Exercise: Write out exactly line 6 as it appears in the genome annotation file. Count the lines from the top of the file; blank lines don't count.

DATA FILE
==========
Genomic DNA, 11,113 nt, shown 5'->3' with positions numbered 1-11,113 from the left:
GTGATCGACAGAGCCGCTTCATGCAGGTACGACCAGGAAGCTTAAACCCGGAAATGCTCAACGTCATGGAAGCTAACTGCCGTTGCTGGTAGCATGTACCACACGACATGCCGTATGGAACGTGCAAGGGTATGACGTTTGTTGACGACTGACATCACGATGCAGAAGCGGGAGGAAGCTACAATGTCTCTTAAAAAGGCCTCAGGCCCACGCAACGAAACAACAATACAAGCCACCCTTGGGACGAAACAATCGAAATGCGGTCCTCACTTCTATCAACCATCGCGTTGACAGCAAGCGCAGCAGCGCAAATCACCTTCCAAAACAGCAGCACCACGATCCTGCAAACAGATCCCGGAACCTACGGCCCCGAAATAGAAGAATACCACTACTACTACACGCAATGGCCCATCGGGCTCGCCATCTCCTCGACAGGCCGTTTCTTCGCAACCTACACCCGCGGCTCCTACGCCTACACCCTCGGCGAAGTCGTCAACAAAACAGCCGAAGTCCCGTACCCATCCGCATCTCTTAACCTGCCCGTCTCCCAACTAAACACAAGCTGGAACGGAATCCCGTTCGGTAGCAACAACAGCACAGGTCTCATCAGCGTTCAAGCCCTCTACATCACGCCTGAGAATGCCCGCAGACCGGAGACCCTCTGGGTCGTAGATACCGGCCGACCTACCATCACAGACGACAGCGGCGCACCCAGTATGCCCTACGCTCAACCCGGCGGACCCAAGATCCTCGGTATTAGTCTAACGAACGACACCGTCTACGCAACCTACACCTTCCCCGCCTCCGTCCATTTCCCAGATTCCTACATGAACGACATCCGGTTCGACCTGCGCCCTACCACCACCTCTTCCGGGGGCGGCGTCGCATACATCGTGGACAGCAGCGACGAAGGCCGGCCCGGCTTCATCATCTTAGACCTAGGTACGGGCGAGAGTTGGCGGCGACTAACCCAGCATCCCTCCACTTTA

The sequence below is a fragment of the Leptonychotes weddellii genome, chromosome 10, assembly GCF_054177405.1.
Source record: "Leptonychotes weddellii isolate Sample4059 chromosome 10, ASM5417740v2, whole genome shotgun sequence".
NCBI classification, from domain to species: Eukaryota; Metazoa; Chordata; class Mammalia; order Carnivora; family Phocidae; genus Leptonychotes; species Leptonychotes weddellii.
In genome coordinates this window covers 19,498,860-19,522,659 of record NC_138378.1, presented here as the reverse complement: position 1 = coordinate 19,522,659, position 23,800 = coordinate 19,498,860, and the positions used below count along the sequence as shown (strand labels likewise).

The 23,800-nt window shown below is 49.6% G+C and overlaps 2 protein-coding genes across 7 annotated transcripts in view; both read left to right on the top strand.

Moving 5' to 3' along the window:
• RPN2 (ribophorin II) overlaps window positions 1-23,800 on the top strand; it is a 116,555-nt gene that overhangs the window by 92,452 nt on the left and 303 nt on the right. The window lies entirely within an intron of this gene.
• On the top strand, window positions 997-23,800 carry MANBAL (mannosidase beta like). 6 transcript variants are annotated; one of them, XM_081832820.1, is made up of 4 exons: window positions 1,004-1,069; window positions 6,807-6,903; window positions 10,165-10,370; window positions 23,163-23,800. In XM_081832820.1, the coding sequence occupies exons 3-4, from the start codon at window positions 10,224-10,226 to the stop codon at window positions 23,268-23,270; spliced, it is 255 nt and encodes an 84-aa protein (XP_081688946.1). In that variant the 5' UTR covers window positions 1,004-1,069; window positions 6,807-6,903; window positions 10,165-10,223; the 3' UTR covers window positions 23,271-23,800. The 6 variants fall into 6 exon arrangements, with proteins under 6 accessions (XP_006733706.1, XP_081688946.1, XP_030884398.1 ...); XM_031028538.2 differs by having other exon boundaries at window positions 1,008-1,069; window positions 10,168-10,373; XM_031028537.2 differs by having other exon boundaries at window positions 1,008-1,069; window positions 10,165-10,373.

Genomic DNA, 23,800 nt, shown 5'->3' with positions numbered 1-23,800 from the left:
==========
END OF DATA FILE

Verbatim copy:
In genome coordinates this window covers 19,498,860-19,522,659 of record NC_138378.1, presented here as the reverse complement: position 1 = coordinate 19,522,659, position 23,800 = coordinate 19,498,860, and the positions used below count along the sequence as shown (strand labels likewise).